Woodfin calls Birmingham-Southern closing ‘heartbreaking’: Will it hurt Alabama’s economy?


The City of Birmingham had offered its share of requested funding to keep Birmingham-Southern College in business, but the college announced today that the college will be closing in May after the state never delivered on the $30 million loan the college requested.

Birmingham Mayor Randall Woodfin lamented the loss in a statement released today.

“Word of the decision to close Birmingham-Southern College is disappointing and heartbreaking to all of us who recognize it as a stalwart of our community,” Woodfin said.

“I’ve stood alongside members of our City Council to protect this institution and its proud legacy of shaping leaders. It’s frustrating that those values were not shared by lawmakers in Montgomery.”

He also offered kudos to Birmingham-Southern’s final college president, Daniel Coleman, who had served as a financial advisor to Woodfin on his first mayoral campaign.

“To President Coleman, you have our undying gratitude for your relentless pursuit of solutions during this difficult time,” Woodfin said. “Your dedication to BSC will not be overlooked. And to the many students past and present who call BSC home, know that you are part of the fabric of this city.”

Last year, Birmingham-Southern College touted its value to the state by issuing an economic impact statement.

Birmingham-Southern released a study by M. Keivan Deravi of Economic Research Services Inc. that asserts the college has an impact of $97.2 million annually on Alabama’s economy.

The private liberal arts college, founded in 1856, asked for $30 million in funding from the State of Alabama, $5 million from the City of Birmingham and $2.5 million from Jefferson County.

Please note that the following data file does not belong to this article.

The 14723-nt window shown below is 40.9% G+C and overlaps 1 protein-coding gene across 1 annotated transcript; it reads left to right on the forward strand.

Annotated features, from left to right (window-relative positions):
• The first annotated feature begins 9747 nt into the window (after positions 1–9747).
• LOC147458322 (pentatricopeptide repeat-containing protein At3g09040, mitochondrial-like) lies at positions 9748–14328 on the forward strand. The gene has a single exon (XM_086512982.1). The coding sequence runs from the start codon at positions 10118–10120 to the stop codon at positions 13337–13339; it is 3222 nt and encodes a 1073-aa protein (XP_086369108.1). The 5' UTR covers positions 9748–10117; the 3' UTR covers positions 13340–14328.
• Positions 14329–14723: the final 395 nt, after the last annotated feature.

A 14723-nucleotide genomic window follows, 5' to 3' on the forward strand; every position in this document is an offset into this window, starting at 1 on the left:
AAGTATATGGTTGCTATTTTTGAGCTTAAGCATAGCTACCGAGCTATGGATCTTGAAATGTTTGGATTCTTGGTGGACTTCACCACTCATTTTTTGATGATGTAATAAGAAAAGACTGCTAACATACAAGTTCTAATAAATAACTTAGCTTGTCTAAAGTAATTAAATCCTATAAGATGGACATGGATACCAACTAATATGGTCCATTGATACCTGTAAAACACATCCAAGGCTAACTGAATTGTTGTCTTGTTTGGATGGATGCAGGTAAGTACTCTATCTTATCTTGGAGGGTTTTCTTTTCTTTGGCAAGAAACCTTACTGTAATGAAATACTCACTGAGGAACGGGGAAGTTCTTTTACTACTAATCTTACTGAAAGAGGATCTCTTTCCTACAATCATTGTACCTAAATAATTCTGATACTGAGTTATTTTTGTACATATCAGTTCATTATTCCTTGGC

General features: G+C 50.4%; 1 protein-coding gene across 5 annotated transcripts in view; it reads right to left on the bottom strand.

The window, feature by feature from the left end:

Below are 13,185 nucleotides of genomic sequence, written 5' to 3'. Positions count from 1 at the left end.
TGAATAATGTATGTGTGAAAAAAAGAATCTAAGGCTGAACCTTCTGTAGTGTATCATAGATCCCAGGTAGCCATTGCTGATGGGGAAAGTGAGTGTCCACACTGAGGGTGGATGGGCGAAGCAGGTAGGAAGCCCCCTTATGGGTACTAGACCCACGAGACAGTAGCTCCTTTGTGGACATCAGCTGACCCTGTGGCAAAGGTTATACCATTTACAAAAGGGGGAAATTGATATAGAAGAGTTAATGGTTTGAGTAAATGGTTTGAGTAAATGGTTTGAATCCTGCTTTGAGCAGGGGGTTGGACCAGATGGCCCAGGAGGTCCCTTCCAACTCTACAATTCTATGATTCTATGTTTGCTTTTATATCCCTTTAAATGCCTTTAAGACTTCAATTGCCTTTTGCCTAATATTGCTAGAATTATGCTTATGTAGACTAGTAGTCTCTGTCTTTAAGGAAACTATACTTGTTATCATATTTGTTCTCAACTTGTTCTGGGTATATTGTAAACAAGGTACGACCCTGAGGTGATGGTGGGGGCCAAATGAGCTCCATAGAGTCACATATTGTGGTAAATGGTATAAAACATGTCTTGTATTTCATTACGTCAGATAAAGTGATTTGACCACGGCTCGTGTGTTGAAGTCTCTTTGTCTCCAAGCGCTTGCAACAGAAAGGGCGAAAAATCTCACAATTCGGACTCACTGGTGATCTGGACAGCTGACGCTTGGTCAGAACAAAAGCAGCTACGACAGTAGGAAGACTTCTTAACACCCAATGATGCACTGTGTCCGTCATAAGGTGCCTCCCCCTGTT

“Dr. Deravi’s study validates the fact that a $37.5 million investment by the public sector can return nearly a billion dollars in direct impact over the next 10 years to our state’s economy,” said BSC President Daniel Coleman in a statement released with the economic impact study. “That’s a great deal for city, county, and state taxpayers.”

Deravi based his economic impact statement on recent financial information from the college. BSC has 292 employees who were paid a total of nearly $21.7 million in salary and benefits in fiscal year 2022. It had 972 full-time students, 604 of whom were Alabama residents, with 40 percent from Jefferson County.

The impact statement estimates that each student spends $12,690 on retail, rental of real estate, utilities, recreation, gas and other expenses, a total of more than $11 million. Add in $19.5 million in in-state spending by employees and $15.1 million in in-state spending on goods and services, for a total of $45.7 million in direct in-state spending, the statement said.

On Nov. 28, the Birmingham City Council voted to offer Birmingham-Southern College two $2.5 million loans to stay open, with the first contingent on a fall reopening, and the second with long-term contingencies. Both those loans were paid out to the college and under the agreed-upon terms will have to be repaid to the city.



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